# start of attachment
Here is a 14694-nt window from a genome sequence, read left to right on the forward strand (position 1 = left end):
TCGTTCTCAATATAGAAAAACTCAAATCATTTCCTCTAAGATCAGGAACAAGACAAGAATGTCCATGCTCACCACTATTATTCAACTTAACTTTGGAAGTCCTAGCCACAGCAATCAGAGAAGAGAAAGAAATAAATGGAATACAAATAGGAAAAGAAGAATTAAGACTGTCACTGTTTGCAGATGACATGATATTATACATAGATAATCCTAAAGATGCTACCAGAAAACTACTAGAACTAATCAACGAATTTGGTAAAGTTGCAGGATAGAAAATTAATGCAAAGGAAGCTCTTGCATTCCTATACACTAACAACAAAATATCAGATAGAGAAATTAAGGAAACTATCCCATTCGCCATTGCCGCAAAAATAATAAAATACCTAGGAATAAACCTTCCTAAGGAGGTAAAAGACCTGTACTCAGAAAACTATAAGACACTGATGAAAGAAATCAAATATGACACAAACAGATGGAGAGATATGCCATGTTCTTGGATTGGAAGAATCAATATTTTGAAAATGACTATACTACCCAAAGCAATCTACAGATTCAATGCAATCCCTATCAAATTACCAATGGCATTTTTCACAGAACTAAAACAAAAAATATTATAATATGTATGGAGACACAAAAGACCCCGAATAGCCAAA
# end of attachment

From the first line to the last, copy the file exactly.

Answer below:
Here is a 14694-nt window from a genome sequence, read left to right on the forward strand (position 1 = left end):
TCGTTCTCAATATAGAAAAACTCAAATCATTTCCTCTAAGATCAGGAACAAGACAAGAATGTCCATGCTCACCACTATTATTCAACTTAACTTTGGAAGTCCTAGCCACAGCAATCAGAGAAGAGAAAGAAATAAATGGAATACAAATAGGAAAAGAAGAATTAAGACTGTCACTGTTTGCAGATGACATGATATTATACATAGATAATCCTAAAGATGCTACCAGAAAACTACTAGAACTAATCAACGAATTTGGTAAAGTTGCAGGATAGAAAATTAATGCAAAGGAAGCTCTTGCATTCCTATACACTAACAACAAAATATCAGATAGAGAAATTAAGGAAACTATCCCATTCGCCATTGCCGCAAAAATAATAAAATACCTAGGAATAAACCTTCCTAAGGAGGTAAAAGACCTGTACTCAGAAAACTATAAGACACTGATGAAAGAAATCAAATATGACACAAACAGATGGAGAGATATGCCATGTTCTTGGATTGGAAGAATCAATATTTTGAAAATGACTATACTACCCAAAGCAATCTACAGATTCAATGCAATCCCTATCAAATTACCAATGGCATTTTTCACAGAACTAAAACAAAAAATATTATAATATGTATGGAGACACAAAAGACCCCGAATAGCCAAA